Yáng Yuǎn Zhì (adudeabides) wrote in suggestions,
Yáng Yuǎn Zhì

Non-Chronological Journal Content Pages Outside Standard Chronological Entry Framework

Non-Chronological Journal Content Pages Outside Standard Chronological Entry Framework

Short, concise description of the idea
Design and implement the capability to create a new view-format for non-chronological journal content that operates in addition to the standard framework currently in place that requires date/time information for journal entries, but outside the Recent Posts-view. This view would not serve the same function as posts. For the purposes of this suggestion I will use the term "NCV" until someone comes up with a more creative, original, or catchy term.

Full description of the idea
Currently LiveJournal does not have genuine ability to post content outside the standard dated post framework. I propose that this capability be added; many blogging services have this feature (think WordPress Pages). NCV will not be like posts. They will be non-dated entries that work outside of the dated-entry framework. They will allow you to manage journal content that is not date-specific more easily.

Allow me to provide an example of their usefulness. Every journal user has a userinfo page. These pages are limited, both in space and ability (I know they are designing a new userinfo page, but this suggestion and example will still be relevant after the change). If you view my userinfo page {{ http://phadguy.livejournal.com/profile }} you will see that I have chosen to address space/design limitations by keeping my userinfo page simple, and linking to backdated journal entries for more detailed information. This is a simple workaround.

However, the information I link to is not date-specific, whereas my journal essentially is (as the vast majority of journals are). I can use the backdate feature {{ http://www.livejournal.com/support/faqbrowse.bml?faqid=91&view=full }} to create entries prior to the "real" start of my journal, but I dislike having to do this, as the content does not fit-in with the chronological nature of a journal. It is related, but distinctly separate and should be better organized. I suspect many would welcome and utilize this feature if created and implemented.

LiveJournalers would be able to use NCV to create pages for more detailed "about me" information, contact information, community rules, events, schedules, and other non-post pages that provide static and pseudo-static information that does not "age" in the way entries in Recent Entries-view does. NCV entries/pages would not display in a user's Recent Entries or Friends views, ideally being accessed in the same way as other views such as Tags, Friends, Calendar, and Archive views...at a URL such as {{ http://exampleusername.livejournal.com/page/ }} for view and {{ http://exampleusername.livejournal.com/nonchrono/entry-title.html}} for specific pages of content.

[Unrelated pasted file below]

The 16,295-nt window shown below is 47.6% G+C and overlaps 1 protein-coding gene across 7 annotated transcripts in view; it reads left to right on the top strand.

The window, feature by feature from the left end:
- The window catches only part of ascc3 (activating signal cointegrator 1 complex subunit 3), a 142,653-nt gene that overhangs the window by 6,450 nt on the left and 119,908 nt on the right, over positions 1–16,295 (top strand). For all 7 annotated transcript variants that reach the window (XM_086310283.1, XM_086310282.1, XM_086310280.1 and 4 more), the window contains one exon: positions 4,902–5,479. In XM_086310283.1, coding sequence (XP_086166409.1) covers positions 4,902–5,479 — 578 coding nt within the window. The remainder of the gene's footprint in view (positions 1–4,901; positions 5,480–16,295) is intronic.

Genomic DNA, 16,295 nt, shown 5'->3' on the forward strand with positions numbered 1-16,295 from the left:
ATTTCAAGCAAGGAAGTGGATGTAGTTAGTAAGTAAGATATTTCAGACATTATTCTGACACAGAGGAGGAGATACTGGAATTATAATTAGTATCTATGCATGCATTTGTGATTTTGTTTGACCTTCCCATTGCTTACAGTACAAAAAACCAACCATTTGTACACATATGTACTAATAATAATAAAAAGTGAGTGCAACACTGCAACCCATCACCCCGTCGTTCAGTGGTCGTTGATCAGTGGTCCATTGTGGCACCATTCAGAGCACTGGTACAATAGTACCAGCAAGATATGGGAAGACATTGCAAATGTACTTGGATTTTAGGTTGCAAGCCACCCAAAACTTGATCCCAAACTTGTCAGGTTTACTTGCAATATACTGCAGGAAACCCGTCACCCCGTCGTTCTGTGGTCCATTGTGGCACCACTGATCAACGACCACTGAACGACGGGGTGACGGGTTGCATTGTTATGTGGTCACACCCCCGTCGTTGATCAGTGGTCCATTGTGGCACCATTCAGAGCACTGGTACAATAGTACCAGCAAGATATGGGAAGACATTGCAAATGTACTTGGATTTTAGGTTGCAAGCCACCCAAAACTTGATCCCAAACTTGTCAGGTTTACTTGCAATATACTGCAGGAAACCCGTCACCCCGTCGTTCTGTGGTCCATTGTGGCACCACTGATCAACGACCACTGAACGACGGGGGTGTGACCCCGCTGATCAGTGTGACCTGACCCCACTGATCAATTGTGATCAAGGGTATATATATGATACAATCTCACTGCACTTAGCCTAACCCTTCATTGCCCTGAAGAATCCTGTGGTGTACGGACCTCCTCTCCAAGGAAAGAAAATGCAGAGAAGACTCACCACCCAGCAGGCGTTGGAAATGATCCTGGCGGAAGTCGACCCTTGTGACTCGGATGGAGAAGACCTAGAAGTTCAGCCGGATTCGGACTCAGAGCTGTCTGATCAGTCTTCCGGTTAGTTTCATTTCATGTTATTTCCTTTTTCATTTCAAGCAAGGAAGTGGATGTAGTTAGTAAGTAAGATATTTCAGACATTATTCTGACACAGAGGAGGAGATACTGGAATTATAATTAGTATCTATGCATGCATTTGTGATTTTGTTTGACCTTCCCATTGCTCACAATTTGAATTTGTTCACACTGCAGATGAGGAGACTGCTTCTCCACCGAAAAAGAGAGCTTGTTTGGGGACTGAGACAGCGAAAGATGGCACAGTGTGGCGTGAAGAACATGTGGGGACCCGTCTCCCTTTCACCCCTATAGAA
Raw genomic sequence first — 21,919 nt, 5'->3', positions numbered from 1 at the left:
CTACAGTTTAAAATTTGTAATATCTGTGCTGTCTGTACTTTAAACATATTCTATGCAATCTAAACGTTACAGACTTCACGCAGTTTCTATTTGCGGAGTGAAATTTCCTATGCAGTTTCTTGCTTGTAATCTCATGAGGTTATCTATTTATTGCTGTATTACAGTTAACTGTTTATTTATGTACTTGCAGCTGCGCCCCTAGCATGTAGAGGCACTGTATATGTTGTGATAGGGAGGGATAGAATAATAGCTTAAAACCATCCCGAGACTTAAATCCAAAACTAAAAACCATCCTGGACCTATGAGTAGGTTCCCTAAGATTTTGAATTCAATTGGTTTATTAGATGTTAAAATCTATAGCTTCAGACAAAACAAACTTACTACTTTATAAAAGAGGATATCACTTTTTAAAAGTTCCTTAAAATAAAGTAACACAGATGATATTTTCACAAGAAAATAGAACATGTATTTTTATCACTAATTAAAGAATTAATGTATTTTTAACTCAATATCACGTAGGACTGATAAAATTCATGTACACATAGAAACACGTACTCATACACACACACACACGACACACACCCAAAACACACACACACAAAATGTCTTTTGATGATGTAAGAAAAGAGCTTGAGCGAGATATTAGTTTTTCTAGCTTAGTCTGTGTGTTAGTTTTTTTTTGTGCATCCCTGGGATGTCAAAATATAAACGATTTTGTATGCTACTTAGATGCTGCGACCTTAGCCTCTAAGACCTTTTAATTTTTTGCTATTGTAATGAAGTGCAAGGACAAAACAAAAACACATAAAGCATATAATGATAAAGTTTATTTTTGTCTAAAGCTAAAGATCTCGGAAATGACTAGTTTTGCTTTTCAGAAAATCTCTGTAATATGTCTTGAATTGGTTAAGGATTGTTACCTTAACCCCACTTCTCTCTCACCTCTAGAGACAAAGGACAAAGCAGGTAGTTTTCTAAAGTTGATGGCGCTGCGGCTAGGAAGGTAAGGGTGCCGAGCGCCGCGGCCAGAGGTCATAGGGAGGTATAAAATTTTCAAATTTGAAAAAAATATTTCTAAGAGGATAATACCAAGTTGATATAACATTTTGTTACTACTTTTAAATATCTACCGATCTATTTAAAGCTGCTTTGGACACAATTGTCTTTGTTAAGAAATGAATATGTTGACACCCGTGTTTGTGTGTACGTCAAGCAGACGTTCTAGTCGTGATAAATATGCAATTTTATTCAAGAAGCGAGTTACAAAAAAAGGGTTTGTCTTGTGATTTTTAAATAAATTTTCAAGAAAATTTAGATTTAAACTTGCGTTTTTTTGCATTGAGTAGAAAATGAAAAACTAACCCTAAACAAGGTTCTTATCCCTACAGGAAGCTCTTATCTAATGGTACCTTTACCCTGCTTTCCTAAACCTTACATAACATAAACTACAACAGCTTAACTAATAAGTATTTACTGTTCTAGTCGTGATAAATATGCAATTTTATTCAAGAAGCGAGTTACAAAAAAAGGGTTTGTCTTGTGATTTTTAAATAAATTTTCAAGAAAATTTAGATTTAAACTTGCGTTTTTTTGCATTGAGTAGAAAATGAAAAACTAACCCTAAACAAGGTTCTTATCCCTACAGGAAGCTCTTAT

NVC will initially function similarly as dated-entries in view, capabilities and limitations, restrictions, and updatability, except for chronological items such as Mood, Currents, etcetra (which will also have the benefit of easing implementation); after being implemented and functional, LiveJournal Staff could consider adding more features to further distinguish and maintain the viability of this feature.

The ability to create NCV-entries would be limited to a user's personal journal(s) and communities they (co-)maintain, so users could not add NCVs to communities they're members, but not maintainers, of. Of course this has the potential of being used to create simple websites that LiveJournal hosts -- though just barely more so than currently -- so limitations could be imposed by account type...for the sake of argument, 8 for free/early-adopter accounts, 32 for paid users, 64 for permanent accounts or 15,50,unlimited, as appropriate (based on resources and architecture).

An ordered list of benefits
  • Allow for better organization of static content related to a journal.
  • Allow for further development of an individual's journaling capabilities.
  • Allow for easier information distribution in communities (specifically for new members, say in official or pseudo-official LJ communities).
  • Provides more opportunity for developing social networks.
  • Maintain competitive edge over other journal/blog sites' feature-sets.

An ordered list of problems/issues involved
  • Users may be confused about the purpose or workability, as compared to dated-entries (on the flip-side, users may also feel free to explore and push this feature, and creativity is typically a good thing).
  • If the number of NCV entries are unrestricted, the possibility of journals being used to create and host, at no cost, simple free websites exists. This is probably not deireable.
  • Relatively minimal, but manageable, increase in resource usages throughout the site.

An organized list, or a few short paragraphs detailing suggestions for implementation
  • You guys, and the appropriate developers, see the potential uses of this concept and decide it's a good idea, further fleshing-out the details and capabilities, and someone decides it should be implemented. Or tell me it's stupid, nix the idea, and make me cry.
  • Developers would need to code and create a new View that does not rely on chronological organization (for backend purposes, a server post-time would still be used). Existing code can be used and changed as appropriate by code-monkeys, to make things initially easier.
  • Integrate this feature into the rest of the site, including creating the new View into existing layouts.
Tags: styles, ~ submitted - needs retagging
  • Post a new comment


    Anonymous comments are disabled in this journal

    default userpic

    Your reply will be screened

    Your IP address will be recorded